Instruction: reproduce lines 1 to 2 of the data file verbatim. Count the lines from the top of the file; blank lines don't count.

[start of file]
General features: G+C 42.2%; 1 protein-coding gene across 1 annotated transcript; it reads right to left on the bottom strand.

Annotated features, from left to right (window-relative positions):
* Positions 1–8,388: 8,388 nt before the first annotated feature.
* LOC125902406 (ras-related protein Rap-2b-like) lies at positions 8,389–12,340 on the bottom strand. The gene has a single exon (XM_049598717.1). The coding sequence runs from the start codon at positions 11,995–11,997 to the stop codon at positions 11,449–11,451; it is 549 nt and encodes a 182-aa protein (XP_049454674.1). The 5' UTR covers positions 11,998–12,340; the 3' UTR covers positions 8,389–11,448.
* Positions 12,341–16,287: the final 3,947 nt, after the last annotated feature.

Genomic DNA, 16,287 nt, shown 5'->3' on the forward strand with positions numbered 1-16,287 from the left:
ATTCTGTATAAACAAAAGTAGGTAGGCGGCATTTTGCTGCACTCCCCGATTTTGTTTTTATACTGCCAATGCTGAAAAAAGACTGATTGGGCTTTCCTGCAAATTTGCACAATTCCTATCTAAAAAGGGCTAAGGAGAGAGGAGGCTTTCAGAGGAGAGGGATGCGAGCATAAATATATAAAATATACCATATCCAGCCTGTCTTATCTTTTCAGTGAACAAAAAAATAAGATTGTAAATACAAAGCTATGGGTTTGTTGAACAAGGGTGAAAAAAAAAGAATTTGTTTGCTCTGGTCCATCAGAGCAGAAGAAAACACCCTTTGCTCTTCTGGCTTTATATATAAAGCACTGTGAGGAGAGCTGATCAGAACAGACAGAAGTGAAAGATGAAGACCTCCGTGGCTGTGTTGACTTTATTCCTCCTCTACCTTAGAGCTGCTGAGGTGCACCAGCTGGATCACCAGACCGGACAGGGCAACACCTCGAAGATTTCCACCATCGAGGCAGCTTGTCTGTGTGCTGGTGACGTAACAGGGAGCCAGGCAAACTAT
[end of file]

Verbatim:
General features: G+C 42.2%; 1 protein-coding gene across 1 annotated transcript; it reads right to left on the bottom strand.

Annotated features, from left to right (window-relative positions):